The US Government’s Cyber Security Apparatus is a Mess
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The US Government’s Cyber Security Apparatus is a Mess

Key seats are unfilled, its talent is fleeing and recent leaks have thrown everything into disarray

According to a report by Defense One senior correspondent, Joseph Marks, the US government’s cyber security posture is severely compromised. Over 10 months into the Trump administration, the US cyber security ranks are severely understaffed.

Among the unfilled positions are:

  • Federal Chief Information Officer
  • Federal Chife Information Security Officer
  • Head of Homeland Security’s Cybersecurity and Infrastructure Protection Division
  • Numerous Agency CIOs and CISOs

The official reason? There’s other stuff further ahead on the list.

“It’s not an intentional emptiness today and not an intentional decision to keep those empty going forward,” White House Cyber Security Coordinator Rob Joyce said on Thursday. “It’s more stacking up the nominations and clearing the decks of the senior-most leaders and ambassadors we’ve got to get through.”

Here’s the long and short of this, and we’ll start with a preface of sorts. This problem, nor this article, are really political in nature insofar as partisan politics are concerned. The Trump Administration is not willfully holding these appointments up. The blame, in this case, goes on the shoulders of bureaucracy and the fact that ten months into a new administration, we still haven’t gotten vital seats filled because we’re still handling other, even more senior appointments, is an indictment on the entire system.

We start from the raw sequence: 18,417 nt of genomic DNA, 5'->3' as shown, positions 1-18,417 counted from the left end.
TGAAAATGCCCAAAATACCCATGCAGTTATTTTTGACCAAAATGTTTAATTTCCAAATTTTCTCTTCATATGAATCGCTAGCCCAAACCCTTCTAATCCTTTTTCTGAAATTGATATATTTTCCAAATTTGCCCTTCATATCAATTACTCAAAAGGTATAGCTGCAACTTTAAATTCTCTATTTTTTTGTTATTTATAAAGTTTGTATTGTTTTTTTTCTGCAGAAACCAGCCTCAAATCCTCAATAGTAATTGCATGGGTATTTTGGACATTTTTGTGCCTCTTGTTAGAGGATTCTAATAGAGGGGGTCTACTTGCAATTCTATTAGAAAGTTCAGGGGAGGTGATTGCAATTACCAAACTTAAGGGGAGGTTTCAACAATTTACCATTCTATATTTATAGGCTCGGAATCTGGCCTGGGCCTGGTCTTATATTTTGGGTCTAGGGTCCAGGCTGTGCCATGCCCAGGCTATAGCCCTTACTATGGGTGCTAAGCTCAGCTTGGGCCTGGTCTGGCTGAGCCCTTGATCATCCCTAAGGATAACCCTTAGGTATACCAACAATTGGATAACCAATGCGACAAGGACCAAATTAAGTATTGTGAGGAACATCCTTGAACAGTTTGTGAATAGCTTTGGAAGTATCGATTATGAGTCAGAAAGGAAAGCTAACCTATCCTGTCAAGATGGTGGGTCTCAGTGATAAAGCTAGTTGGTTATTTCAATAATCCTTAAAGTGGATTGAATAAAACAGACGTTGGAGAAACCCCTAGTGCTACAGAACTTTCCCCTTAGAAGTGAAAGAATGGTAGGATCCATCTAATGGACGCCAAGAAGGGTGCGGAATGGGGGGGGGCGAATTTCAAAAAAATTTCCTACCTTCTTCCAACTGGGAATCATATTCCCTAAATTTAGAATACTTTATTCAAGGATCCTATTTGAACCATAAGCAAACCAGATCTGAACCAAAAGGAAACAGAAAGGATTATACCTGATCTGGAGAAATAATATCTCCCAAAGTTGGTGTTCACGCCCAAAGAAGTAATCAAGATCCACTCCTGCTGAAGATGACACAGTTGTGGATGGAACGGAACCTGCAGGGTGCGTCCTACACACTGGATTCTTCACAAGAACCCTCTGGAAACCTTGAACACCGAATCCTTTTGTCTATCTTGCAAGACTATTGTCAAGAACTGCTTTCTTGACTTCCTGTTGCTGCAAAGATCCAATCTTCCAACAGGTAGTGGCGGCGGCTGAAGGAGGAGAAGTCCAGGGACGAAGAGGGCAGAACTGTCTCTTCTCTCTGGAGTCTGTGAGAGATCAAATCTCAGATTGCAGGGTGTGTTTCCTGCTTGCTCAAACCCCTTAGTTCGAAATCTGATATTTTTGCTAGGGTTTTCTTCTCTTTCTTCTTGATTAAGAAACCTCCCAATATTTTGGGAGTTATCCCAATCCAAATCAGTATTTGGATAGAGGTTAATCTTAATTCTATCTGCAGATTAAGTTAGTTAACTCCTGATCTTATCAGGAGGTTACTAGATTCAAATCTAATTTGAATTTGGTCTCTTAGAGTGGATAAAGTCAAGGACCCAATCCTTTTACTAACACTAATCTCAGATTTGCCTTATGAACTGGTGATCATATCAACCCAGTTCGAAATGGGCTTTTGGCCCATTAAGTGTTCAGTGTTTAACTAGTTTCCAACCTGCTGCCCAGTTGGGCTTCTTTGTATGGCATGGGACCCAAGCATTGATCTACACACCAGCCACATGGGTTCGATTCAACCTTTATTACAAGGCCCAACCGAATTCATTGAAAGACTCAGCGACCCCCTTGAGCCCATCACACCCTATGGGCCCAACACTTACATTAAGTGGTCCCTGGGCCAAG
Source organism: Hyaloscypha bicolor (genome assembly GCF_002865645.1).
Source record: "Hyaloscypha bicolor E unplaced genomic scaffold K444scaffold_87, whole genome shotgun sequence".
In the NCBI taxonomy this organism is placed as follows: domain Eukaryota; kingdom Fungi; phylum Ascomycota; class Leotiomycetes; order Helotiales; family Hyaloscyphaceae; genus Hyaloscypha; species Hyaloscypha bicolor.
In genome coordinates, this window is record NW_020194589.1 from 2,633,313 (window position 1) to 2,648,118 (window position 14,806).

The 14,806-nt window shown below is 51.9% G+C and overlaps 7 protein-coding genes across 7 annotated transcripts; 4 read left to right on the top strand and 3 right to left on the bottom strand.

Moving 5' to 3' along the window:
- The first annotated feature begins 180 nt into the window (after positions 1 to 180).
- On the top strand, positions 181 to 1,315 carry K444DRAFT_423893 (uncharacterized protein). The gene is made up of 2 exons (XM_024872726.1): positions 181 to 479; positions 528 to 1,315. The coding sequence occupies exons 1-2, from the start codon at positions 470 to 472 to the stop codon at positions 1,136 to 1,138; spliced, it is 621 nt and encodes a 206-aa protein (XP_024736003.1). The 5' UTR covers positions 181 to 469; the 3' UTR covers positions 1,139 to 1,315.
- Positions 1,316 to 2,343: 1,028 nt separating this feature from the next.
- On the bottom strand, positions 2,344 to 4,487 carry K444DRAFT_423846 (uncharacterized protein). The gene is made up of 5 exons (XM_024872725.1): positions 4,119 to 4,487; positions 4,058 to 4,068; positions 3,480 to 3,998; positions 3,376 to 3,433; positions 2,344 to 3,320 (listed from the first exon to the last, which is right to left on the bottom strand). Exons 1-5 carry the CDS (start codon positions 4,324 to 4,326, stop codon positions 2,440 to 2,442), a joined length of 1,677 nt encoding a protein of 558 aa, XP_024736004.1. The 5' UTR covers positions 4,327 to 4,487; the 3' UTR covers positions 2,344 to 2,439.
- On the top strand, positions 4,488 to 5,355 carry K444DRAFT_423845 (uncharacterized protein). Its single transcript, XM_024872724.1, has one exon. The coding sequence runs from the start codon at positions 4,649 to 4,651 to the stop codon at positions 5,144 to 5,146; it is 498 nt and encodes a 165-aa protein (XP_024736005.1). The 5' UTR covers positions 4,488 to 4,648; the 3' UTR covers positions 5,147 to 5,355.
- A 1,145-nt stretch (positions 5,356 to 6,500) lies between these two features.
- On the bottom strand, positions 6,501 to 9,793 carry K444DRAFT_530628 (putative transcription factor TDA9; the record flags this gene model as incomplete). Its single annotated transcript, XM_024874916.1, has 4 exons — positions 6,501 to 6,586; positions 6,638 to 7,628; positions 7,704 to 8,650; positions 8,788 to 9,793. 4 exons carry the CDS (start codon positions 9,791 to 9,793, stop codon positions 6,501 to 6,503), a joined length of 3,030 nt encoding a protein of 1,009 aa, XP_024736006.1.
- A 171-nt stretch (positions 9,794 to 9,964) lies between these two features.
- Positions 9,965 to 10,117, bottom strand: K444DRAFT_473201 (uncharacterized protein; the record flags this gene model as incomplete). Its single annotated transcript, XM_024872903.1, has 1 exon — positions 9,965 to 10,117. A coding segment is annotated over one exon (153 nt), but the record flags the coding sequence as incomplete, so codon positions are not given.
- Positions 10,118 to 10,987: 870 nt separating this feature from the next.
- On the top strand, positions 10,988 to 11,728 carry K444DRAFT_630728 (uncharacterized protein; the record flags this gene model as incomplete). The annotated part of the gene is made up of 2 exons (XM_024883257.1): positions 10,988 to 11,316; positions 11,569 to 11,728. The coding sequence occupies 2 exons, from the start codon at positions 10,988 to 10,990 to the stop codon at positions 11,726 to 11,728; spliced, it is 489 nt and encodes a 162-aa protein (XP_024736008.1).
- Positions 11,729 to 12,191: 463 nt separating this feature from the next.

Sure, the past decade has seen partisanship creep into even the most mundane parts of procedure – and that has certainly slowed the process even more – but let’s not pretend like this has ever been a quick, painless process. The changing over of power in a country as big as ours takes time. That’s understandable.

But the inability to fast-track these appointments, especially given recent events, just goes to show you how little our leaders understand the stakes in this new realm of digital warfare. And that’s what it is. Russian interference in our most recent national election, regardless of to what extent, can be seen as an act of war. Elsewhere in China, North Korea, Israel and many of the former Soviet States, acts of cyber warfare are committed almost daily.

That the United States has let these key positions go unfilled for nearly a year just shows how much our leaders still don’t get it.

It’s very likely that the next weapon of mass destruction will be digital. Every day we hear about new, more frightening ways that hackers can take over systems and potentially harm us – whether that’s hacking a pacemaker or taking over a city’s subway lines. The threats continue to mount and other governments seem to have their ducks in a row at this stage of the game.

These positions need to be filled. And they need to be filled with intelligent, forward-looking people that can perform the roles adequately. As I said before, this isn’t a polticial issue now and it shouldn’t be moving forward. And we need to move forward, quickly.

What does it say about us that less than a year after a foreign power potentially impacted our presidential election that we can’t even fully staff our cyber defense apparatus? And that’s to say nothing of the talent that has fled to the private sector and the Shadow Broker leaks that have shuttered entire projects and thrown multiple organizations into disarray.

This is a problem that needs attention. Let’s hope it gets some before it’s too late.

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Author

Patrick Nohe

Hashed Out’s Editor-in-Chief also serves as Content Manager for The SSL Store™.